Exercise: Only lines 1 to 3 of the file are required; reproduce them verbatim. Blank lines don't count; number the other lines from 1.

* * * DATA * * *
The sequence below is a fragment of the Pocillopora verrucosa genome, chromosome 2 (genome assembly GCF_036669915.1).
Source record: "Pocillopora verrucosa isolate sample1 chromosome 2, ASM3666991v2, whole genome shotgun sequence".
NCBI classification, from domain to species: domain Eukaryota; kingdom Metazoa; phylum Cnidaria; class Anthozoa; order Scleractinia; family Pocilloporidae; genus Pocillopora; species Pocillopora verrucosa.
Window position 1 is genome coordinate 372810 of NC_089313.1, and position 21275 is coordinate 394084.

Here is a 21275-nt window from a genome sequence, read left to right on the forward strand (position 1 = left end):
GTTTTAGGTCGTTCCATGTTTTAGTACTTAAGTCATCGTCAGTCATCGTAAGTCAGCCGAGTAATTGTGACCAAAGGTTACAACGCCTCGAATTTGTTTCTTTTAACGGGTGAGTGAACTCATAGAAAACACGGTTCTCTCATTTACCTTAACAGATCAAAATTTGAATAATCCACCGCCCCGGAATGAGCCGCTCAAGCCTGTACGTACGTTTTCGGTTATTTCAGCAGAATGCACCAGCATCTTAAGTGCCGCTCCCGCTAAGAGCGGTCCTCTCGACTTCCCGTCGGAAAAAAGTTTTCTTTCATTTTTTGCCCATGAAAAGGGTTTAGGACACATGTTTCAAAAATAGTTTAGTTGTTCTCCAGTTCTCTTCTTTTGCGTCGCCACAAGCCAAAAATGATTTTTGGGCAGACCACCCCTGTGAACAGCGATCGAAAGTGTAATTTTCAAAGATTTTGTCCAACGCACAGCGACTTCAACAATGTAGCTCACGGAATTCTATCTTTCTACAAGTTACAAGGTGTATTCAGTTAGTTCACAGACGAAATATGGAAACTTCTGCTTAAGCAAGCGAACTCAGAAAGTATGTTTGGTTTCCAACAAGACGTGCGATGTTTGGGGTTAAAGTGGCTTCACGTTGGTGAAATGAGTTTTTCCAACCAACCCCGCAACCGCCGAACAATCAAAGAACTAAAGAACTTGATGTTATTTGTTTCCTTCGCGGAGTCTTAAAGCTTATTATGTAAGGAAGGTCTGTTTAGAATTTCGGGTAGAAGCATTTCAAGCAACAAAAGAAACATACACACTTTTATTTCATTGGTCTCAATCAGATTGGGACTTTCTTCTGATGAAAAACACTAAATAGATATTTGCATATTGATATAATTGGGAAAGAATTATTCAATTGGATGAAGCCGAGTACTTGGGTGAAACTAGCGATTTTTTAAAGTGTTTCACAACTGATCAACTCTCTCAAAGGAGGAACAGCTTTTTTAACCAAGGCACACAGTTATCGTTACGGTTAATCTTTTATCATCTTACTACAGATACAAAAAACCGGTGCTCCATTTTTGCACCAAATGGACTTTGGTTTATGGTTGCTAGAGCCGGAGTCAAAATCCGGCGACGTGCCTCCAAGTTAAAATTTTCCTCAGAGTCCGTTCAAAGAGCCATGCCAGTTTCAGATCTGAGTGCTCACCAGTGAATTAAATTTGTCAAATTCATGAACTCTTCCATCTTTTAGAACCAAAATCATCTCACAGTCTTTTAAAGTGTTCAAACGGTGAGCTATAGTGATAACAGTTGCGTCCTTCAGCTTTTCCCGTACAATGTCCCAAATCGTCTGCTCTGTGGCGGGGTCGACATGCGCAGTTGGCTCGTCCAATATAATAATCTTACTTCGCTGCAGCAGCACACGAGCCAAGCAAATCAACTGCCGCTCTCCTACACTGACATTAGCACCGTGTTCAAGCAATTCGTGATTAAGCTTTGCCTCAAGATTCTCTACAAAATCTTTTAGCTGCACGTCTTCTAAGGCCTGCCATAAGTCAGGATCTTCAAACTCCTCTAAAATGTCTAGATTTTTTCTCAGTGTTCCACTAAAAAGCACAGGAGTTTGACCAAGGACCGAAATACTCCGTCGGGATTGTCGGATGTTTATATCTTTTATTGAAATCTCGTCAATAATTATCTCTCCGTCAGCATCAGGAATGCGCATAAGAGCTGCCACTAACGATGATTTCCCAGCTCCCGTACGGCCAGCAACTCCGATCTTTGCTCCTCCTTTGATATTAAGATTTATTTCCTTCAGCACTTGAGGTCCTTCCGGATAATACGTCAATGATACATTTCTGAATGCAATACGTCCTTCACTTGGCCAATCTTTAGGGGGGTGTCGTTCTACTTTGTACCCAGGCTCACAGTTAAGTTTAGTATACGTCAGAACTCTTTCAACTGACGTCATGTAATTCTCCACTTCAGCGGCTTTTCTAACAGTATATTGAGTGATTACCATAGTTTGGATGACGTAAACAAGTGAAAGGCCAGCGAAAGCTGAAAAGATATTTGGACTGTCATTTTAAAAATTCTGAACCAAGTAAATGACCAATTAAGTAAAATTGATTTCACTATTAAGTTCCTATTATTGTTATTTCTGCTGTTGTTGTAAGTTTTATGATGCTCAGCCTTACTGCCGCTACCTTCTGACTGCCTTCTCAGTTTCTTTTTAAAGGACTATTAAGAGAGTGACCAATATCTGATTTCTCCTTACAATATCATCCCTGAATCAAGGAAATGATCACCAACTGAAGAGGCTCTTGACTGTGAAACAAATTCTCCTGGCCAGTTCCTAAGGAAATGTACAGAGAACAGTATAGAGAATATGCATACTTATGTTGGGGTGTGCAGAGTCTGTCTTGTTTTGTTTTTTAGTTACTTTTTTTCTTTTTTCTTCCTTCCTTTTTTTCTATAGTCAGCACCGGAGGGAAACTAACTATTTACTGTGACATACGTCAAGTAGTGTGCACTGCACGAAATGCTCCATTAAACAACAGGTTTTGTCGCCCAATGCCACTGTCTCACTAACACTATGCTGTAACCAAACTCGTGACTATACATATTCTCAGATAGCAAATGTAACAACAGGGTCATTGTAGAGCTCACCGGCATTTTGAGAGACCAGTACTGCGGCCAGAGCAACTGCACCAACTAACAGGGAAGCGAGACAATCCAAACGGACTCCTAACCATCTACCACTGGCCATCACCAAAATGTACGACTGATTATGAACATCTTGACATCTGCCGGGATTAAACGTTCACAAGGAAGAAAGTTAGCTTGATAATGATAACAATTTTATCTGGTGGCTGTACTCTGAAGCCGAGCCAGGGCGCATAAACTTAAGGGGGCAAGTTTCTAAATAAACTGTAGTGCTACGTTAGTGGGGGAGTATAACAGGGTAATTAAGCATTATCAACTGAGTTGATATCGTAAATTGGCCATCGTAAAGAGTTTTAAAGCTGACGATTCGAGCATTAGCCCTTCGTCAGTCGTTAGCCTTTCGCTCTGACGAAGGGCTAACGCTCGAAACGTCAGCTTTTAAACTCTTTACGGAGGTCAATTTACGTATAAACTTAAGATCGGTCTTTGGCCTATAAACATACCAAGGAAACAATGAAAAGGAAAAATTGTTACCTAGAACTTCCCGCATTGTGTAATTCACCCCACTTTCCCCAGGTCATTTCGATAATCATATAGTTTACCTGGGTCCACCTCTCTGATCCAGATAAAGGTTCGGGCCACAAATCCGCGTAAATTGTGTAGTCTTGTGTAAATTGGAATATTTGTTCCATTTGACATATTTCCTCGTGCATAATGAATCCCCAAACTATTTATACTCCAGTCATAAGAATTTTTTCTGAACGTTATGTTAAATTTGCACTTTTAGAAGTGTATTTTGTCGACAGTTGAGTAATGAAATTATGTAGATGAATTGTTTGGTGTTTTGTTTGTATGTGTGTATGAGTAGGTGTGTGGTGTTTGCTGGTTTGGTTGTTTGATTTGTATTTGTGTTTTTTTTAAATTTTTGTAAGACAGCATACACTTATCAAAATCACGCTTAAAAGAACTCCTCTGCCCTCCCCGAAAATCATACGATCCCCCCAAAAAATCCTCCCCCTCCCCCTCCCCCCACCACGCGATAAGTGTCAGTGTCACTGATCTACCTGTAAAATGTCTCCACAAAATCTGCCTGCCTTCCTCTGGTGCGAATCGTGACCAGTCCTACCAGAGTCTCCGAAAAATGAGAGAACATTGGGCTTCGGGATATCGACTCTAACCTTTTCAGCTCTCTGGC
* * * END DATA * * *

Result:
The sequence below is a fragment of the Pocillopora verrucosa genome, chromosome 2 (genome assembly GCF_036669915.1).
Source record: "Pocillopora verrucosa isolate sample1 chromosome 2, ASM3666991v2, whole genome shotgun sequence".
NCBI classification, from domain to species: domain Eukaryota; kingdom Metazoa; phylum Cnidaria; class Anthozoa; order Scleractinia; family Pocilloporidae; genus Pocillopora; species Pocillopora verrucosa.